1. Query peer0org3:
        $ peer chaincode query -C mychannel -n mycc 
        -c '{"Args":["query","a"]}'
  1. Invoke the transaction to move 10 from a to b again on a different peer:
        $ peer chaincode invoke -o orderer.example.com:7050 --tls true 
        --cafile /opt/gopath/src/github.com/hyperledger/fabric/peer/
        -C mychannel -n mycc --peerAddresses peer0.org1.example.com:7051 
        --tlsRootCertFiles /opt/gopath/src/github.com/hyperledger/
        --peerAddresses peer0.org2.example.com:7051 
        --tlsRootCertFiles /opt/gopath/src/github.com/hyperledger/
        --peerAddresses peer0.org3.example.com:7051 
        -c '{"Args":["invoke","a","b","10"]}'

This concludes how to add an organization to an existing network in a channel. We will look at how to use CouchDB to review transactions in the next recipe.

Following all the previous steps will create our first network, which consists of two organizations, two peers per organization, and single Solo ordering service. In this recipe, we showed you how to add a third organization to an application channel with its own peers to an already running first network, and then join it to the new channel.

When you view the log file, you will be able to see details in the following order:

  • Generating Org3 config material
  • Generating and submitting config tx to add Org3
  • Creating config transaction to add Org3 to the network
  • Installing jq
  • Config transaction to add Org3 to the network
  • Signing the config transaction
  • Submitting the transaction from a different peer (peer0.org2), which also signs it
  • Configure transaction to add Org3 to network submitted
  • Having Org3 peers join the network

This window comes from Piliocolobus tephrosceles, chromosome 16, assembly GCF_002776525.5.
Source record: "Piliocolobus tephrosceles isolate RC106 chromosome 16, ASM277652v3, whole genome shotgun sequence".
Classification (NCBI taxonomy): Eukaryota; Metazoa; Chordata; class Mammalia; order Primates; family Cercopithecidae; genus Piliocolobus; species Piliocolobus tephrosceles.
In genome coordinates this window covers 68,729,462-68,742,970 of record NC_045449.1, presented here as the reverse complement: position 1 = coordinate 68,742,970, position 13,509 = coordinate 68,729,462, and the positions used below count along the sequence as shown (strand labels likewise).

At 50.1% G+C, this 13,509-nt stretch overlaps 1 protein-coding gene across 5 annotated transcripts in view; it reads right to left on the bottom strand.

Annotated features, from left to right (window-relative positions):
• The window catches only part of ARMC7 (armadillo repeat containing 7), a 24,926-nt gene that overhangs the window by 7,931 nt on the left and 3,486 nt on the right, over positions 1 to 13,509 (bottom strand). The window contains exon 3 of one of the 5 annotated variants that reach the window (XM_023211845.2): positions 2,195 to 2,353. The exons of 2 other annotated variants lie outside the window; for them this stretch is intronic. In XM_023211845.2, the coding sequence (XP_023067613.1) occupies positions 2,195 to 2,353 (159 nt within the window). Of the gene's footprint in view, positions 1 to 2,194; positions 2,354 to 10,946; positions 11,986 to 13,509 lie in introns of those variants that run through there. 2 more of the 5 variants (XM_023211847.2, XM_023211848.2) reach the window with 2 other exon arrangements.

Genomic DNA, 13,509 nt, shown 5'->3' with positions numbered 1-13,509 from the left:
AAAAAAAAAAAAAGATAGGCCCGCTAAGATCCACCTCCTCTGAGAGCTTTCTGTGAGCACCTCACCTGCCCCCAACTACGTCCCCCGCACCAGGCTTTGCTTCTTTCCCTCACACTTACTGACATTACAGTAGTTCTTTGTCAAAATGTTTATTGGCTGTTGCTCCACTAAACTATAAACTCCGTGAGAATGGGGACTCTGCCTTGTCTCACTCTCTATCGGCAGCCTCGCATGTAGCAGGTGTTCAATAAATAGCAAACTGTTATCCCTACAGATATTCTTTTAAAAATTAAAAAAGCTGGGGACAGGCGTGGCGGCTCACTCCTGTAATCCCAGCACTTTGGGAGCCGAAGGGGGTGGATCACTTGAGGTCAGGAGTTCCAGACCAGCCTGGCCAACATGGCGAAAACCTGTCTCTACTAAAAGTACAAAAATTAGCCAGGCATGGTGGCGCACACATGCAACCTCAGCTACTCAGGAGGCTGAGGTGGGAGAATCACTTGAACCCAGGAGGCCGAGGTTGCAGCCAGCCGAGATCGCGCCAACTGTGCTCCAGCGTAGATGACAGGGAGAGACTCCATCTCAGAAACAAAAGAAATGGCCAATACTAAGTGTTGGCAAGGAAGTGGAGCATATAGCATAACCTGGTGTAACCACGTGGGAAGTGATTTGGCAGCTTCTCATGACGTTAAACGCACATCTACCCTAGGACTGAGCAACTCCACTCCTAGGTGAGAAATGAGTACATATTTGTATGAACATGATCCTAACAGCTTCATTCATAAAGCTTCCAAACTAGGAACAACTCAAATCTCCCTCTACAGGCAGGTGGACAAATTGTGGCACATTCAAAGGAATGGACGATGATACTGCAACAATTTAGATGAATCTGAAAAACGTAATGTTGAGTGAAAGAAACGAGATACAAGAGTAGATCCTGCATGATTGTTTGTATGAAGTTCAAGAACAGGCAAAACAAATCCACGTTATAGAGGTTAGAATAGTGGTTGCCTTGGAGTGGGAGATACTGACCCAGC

• Getting Org3 on to your first network
  • Fetching the channel config block from orderer
  • peer0.org3 joined the mychannel channel
  • peer1.org3 joined the mychannel channel
  • Installing chaincode 2.0 on peer0.org3
  • Upgrading chaincode to have Org3 peers on the network
  • Finishing adding Org3 to your first network
  • Chaincode is installed on peer0.org1
  • Chaincode is installed on peer0.org2
  • Chaincode is upgraded on peer0.org1 on the mychannel channel
  • Finished adding Org3 to your first network!

Updating modification policies or altering batch sizes or any other channel configuration can be updated using the same approach but for now we will focus solely on the integration of a new organization.

There's more...

The following block shows the org3-crypto.yaml section for Org3:

# --------------------------------------------------------------------------
# "PeerOrgs" - Definition of organizations managing peer nodes
# ---------------------------------------------------------------------------
# ---------------------------------------------------------------------------
# Org3
# ---------------------------------------------------------------------------
- Name: Org3
Domain: org3.example.com
EnableNodeOUs: true
Count: 2
Count: 1

The following block shows the configtx.yaml section for Org3:

# Section: Organizations
# - This section defines the different organizational identities which will
# be referenced later in the configuration.
- &Org3
# DefaultOrg defines the organization which is used in the sampleconfig
# of the fabric.git development environment
Name: Org3MSP
# ID to load the MSP definition as
MSPDir: crypto-config/peerOrganizations/org3.example.com/msp
# AnchorPeers defines the location of peers which can be used for cross org gossip #communication. Note, this value is only